Switzerland Is Strenghtening Its Competitiveness as Fund Centre – a New, Unregulated Fund Category for Qualified Investors is Proposed

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The Swiss Federal Council initiated a consultation on an amendment of the Swiss Federal Act on Collective Investment Schemes (CISA), aiming to introduce a new, unregulated fund category called “Limited Qualified Investor Fund (L-QIF)”, reserved exclusively for qualified investors. By introducing the L-QIF, Switzerland establishes a Swiss fund category similar to the Luxembourg Reserved Alternative Investment Fund (RAIF) or the Malta Notified Alternative Investment Fund (NAIF). The consultation of the Federal Council will last until 17 October 2019.

According to the legislative proposal, the new L-QIF shall neither require an authorisation from, nor be approved and supervised by the Swiss Financial Market Supervisory Authority (FINMA). By being relieved from FINMA authorisation, approval and supervision, a L-QIF could be set up quick and cost-effectively. In addition, a L-QIF organised as an investment company with variable capital (SICAV), fixed capital (SICAF) or as limited partnership for collective investment schemes shall also be exempt from the scope of the Federal Act on Anti Money Laundering (AMLA) and consequently from affiliation with a self-regulatory organisation, provided that the entity responsible for the management of the L-QIF assumes the obligations set forth in the AMLA.

As a general rule, the provisions of CISA remain applicable to the L-QIF (except for the provisions on authorisation, approval and supervision). However, new specific investment provisions applicable to L-QIF shall be introduced which are designed to be liberal and will not impose limitations by law in relation to possible investments, risk diversification or leveraging. However, the investment strategy and investments restriction will have to be described in the fund documentation. Furthermore, as a further easement, the L-QIF shall be exempt from the prospectus requirements which will be imposed by the new Financial Services Act (FinSA, coming into force on 1 January 2020).

As a corrective to the relief from FINMA authorisation, approval and supervision and other easements, the L-QIF is exclusively reserved for qualified investors, i.e. professional clients (such as institutional clients, pension schemes or companies with a professional treasury) according to FinSA, including high-net-worth individuals having declared consent to be treated as professional clients, as well as investors having a written discretionary management agreement with an asset manager unless they have opted out from being treated as professional clients.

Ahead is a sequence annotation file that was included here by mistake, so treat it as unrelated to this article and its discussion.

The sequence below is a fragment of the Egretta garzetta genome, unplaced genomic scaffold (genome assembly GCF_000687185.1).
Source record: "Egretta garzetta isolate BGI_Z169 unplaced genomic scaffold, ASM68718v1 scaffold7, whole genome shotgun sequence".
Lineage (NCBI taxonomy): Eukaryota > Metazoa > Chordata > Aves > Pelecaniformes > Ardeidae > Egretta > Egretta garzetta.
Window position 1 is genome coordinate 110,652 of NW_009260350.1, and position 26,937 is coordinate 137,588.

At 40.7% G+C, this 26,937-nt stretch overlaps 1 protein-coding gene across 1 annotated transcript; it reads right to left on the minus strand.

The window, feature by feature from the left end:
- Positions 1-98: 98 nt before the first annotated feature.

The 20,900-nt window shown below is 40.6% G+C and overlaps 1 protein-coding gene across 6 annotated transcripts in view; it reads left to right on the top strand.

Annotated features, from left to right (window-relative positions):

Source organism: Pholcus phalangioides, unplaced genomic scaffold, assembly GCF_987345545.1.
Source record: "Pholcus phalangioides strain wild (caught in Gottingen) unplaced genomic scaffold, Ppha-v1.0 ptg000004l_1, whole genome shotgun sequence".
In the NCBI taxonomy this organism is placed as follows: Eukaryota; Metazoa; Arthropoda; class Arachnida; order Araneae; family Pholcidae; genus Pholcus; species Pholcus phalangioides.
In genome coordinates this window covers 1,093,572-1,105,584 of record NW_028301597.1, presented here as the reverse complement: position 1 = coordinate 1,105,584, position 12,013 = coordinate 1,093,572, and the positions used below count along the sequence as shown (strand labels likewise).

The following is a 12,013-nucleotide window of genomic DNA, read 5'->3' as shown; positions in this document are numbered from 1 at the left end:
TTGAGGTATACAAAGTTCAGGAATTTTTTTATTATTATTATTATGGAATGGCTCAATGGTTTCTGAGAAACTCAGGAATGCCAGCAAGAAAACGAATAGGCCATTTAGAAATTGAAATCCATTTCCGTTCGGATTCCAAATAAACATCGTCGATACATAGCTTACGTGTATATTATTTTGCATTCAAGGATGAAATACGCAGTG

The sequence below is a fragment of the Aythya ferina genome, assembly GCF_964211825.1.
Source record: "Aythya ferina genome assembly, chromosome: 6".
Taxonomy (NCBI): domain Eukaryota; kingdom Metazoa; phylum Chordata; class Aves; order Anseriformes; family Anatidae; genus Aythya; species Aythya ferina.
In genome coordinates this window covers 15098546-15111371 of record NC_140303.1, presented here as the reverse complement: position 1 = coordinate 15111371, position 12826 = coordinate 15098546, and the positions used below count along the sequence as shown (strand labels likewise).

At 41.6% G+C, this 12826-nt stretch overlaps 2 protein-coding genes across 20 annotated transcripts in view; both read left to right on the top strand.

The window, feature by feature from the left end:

Furthermore, the management of an L-QIF organised as a SICAV, SICAF or limited partnership for collective investment schemes must be mandatorily delegated to a FINMA regulated fund management company (whereby the fund management company may sub-delegate investment decisions to a manager of collective assets (Verwalter von Kollektivvermögen). If the L-QIF is organised as limited partnership for collective investment schemes with a bank or insurance company as general partner, no such mandatory delegation of management to a fund management company is necessary since the general partner is already supervised by FINMA.

As an additional measure of investor protection, the company name of a L-QIF must contain the designation “Limited Qualified Investor Fund” or “L-QIF” and the investors must be made aware of the L-QIF’s nature on the first page of the fund documentation and in connection with advertisement that the L-QIF does neither have a FINMA license nor a FINMA approval and is not supervised by FINMA. For transparency reasons, all
L-QIF’s shall be registered in a publicly accessible register, providing inter alia for information as to the management of the L-QIF. In case of omission of the warning references in the fund documentation or advertisement or in case of breach of the notification obligations towards the public register, the persons who set up and run the L-QIF may be fined with up to CHF 500’000.

The L-QIF may at any point in time be converted into a regulated collective investment scheme by applying for FINMA approval.

The new proposed L-QIF would certainly be supportive and strengthen Switzerland’s attractiveness as fund centre, all the more because the proposed amendments to CISA would not deviate from international standards or European regulation whilst similar foreign products (such as the RAIF or NAIF) may be offered to qualified investors in Switzerland already today without FINMA approval. The L-QIF would be the Swiss equivalent to these foreign products, providing for certain advantages in terms of risk diversification or approval process.

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